Episode 21: Eating Disorders and the Holidays with Kezia Reeder
Kezia Reeder is a former Emily Program client and staff member, as well as a continual advocate for eating disorder recovery. In this episode of Peace Meal, she joins host Dr. Jillian Lampert to describe her holidays with an eating disorder. Kezia’s insight is valuable not just for those currently struggling, but also for parents and others supporting loved ones who are.
For those who celebrate, the holidays can be a hard time for individuals with eating disorders. Not only do Western holidays often center on food, but they also often bring stressors related to seeing people for the first time in a while. This year, as collective anxiety surrounding COVID-19, vaccinations, and variants lingers, the holidays may be especially challenging. Reflecting on holidays past with an eating disorder, our guest Kezia says she struggled at first without any outside support. She hid her disorder from family and friends, suffering in silence amid food- and body-related conversations and a lack of routine around meals. During her recovery, Kezia explains that she used trial and error to navigate the holidays successfully. The more present she was in treatment, she says, the more present she could be outside of it. With the help of her treatment team, she learned how to enlist family support—a key element to her recovery—develop a meal plan, and approach holiday food as just food.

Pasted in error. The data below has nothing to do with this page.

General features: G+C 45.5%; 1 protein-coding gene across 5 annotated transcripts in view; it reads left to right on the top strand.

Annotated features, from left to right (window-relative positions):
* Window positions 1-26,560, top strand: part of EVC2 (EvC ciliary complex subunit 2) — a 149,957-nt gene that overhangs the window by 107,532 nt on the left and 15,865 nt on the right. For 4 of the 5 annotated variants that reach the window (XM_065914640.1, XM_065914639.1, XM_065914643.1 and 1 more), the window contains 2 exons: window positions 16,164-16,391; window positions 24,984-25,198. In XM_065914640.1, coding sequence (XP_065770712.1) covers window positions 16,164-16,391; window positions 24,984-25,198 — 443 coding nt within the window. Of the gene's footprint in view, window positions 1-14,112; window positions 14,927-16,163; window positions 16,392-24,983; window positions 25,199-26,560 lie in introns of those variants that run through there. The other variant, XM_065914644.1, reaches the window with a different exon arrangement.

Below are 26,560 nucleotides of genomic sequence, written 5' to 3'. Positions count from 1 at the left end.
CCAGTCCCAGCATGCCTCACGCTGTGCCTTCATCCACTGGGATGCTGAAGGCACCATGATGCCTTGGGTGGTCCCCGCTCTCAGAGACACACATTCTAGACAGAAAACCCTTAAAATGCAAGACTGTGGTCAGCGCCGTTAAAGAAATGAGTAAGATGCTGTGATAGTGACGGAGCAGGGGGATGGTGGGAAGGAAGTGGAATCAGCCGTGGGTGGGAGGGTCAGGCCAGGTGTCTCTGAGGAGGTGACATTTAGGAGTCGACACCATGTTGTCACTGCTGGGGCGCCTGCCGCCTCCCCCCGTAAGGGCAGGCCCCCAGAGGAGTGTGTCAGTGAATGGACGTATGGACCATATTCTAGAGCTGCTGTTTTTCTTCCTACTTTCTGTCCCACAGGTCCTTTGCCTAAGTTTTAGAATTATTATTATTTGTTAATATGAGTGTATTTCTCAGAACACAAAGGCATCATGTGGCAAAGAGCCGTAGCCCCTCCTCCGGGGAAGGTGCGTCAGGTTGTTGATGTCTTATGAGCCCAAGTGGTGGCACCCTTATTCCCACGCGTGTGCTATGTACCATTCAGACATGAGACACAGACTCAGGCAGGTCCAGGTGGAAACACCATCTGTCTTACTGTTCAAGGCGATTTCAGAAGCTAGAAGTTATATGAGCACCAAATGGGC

- How to support a loved one with an eating disorder during the holiday season
- Why meal plans can be a useful tool during the holidays
- Why it’s so important to not label holiday foods as “good” or “bad”
- Why support people are such an essential aspect of surviving the holidays
In Kezia’s words:
- On the holidays with an eating disorder: “I feel like I was constantly stressed from Thanksgiving through New Year’s Eve. It’s supposed to be a time of celebration and… in the United States, a lot of our celebration centers around gathering for a meal.”
- On navigating the holidays in eating disorder recovery: “Do what works for you, and there’s a lot of different ways that holidays can look successful with an eating disorder.”
- On the holidays without an eating disorder: “They’re awesome. They’re just a whole new level of awesome because I know how challenging they have been in the past. So there’s a lot that I appreciate about it now.”
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